Ollantaytambo to Machu Picchu

hardYellow StarYellow StarYellow StarYellow StarYellow StarYellow StarYellow StarYellow StarYellow StarYellow Star(118)
Ollantaytambo, Cusco, Peru

Ollantaytambo to Machu Picchu is a 20.5 mile heavily trafficked point-to-point trail located near Ollantaytambo, Cusco, Peru that features a river and is rated as difficult. The trail is primarily used for hiking and backpacking and is best used from May until September.

Distance: 20.5 miles Elevation Gain: 9,438 feet Route Type: Point to Point

backpacking

hiking

forest

river

views

wildlife

muddy

rocky

scramble

historic site

no dogs

hiking
rocky
15 days ago

I apologize for such a long review, but just wanted to give my opinion on more than just the trail since so much planning goes into booking a hike like this. Hiked this trail 10/30/2019-11/02/2019. This was closer to the start of the rainy season, but we had great weather throughout the hike. We had maybe 2 instances with drizzle and short periods of rain, but it lasted no longer than 15 minutes both times. The trail was well maintained. We booked through and hiked with SAS Travel Adventures. It was a very smooth process working with them to get the hike set up. Any questions we had about the hike, lodging before the hike, equipment rentals, etc etc were answered thoroughly with detail, not with just vague responses. This is a multi day hike and their knowledge gave us a lot of confidence that we were in good hands. Recommendations: -Arrive in Cusco 2-3 FULL days before your hike, especially if you’ve never been at altitude. Do not underestimate acclimating. I live in an area where 9ft above sea level is the highest point in my city. I snow board and hike when I can so I’ve been at altitude, but none of those situations were the same as being in Cusco/Macchu Picchu. My friend got altitude sickness, but we arrived 4 days before the hike so he had time to recover. It’s also worth it to come a few days early, Cusco has a lot of other day trips/activities you can do and the food is mouthwatering. -Train on the stair-master. Unless you live at altitude there’s just no way for you to train your body/lungs to hike at 13,000ft for 6-8 hours. Day 2 is hour after hour after hour of tall/short/big/small/uneven/sharp stone steps. Doesn’t sound too difficult until you have to do it while every breath you take feels like you’re taking in a fraction of the air. Do not invest in altitude training makes. Sure it gives you a simulated experience, but unless you live with it on your face, it won’t help. You don’t live at 13,000ft so your lungs won’t adjust just because you wear a mask for 2 hours a day while you work out then go back to breathing at sea level for the other 22 hours in the day. -You’ll see the recommendations of things you should bring with you on websites that you book through. For the most part I’d agree with bringing what is recommended. Definitely bring strong bug spray and sun block. I didn’t have any issues with bugs or sun burn, but had friends and trek mates have those issues. Trekking poles were an option for us to rent, I’d definitely get them, your knees will thank you later. It won’t feel like a big difference, but go through that hike without them and you’ll feel all of it. NOW the actual hike was absolutely amazing filled with constant once-in-a-lifetime views wherever you looked. This is a tough hike and an even more tough for the casual trekker. We did have porters which I personally didn’t use, but if I did it again, I would in a heart beat. We walked through so many ecosystems. You’d be walking and not even realize the thick forest gave way to tropical trees, it’s amazing. Our guides along with the porters were so knowledgeable and nice. It was like we already knew them. They were encouraging, but not degrading to the hikers in the back of the pack. Everyone hiked at their own pace, whether you were first to a check point or arrived 30 minutes after everyone else. For the most part unless you’re stopping to catch your breath every 5 minutes you’ll arrive at all checkpoints/camps on schedule. For example on day 2, I’d go at pace for 50 steps take 10 seconds to breath and repeat and I was able to reach Dead Woman’s Pass with some friends 45 minutes ahead of the back of the pack. That also shows how many steps there are if I did that every 50 steps and still took me hours to reach the summit. The guides and porters always provided snacks and juice/water at the beginning of each day to provide extra calories to burn. The food they cooked was absolutely delicious. At the end of each day regardless of how tough it was or how tired I was, it still was one of those experiences you were thankful you can have. As some motivation that you can do it if you really put your mind to it: Day one we officially started hiking around 10am. At about 4pm I was about 30min away from camp. I badly strained a quad in my right leg. Most likely due to compensation I ended up badly straining a quad in my left leg. I prayed it was just cramping but it was definitely not cramps. I hobbled around the camp enjoying the evening, while worrying about the dreaded day 2. I would let everyone pass me on the trail after each break and slowly make my way along until they loosened up and would push through to each checkpoint. Halfway on day 2 my foot slipped (my fault) and I sprained my ankle. A minor sprain, but when you’re hiking up then down thousands of uneven stone steps it just sucks haha. Just like with the quads once it loosened I just kept pushing. I was still able to reach camps and checkpoints among...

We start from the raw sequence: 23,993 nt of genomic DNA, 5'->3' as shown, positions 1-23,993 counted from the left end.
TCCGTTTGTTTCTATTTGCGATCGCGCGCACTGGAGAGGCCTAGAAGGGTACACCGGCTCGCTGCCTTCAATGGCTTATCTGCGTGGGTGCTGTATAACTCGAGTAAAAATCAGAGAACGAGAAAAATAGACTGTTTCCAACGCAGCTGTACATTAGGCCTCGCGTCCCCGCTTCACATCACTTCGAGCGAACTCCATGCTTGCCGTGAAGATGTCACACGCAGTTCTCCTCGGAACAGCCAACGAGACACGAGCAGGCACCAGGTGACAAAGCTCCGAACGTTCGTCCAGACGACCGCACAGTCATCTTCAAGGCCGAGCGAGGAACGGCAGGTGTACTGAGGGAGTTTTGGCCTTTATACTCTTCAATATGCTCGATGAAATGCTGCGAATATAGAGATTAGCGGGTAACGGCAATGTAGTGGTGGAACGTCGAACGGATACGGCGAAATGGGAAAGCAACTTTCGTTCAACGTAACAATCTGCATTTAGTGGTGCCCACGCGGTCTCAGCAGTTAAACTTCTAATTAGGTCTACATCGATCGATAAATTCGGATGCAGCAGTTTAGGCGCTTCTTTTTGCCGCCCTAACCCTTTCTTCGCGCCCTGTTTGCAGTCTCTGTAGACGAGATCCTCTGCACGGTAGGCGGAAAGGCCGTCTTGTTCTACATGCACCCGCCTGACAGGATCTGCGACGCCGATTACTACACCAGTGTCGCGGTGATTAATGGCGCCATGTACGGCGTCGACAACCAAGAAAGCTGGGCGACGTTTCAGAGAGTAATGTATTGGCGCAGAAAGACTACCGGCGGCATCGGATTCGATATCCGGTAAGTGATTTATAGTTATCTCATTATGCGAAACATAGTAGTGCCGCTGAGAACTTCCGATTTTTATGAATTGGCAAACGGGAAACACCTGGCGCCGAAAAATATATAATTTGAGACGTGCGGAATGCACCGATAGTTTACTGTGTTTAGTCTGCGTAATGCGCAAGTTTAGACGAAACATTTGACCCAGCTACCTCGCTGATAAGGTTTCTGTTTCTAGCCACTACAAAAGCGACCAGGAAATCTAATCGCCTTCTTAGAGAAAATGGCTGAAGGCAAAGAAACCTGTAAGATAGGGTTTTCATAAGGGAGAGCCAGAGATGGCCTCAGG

hiking
bugs
rocky
scramble
10 months ago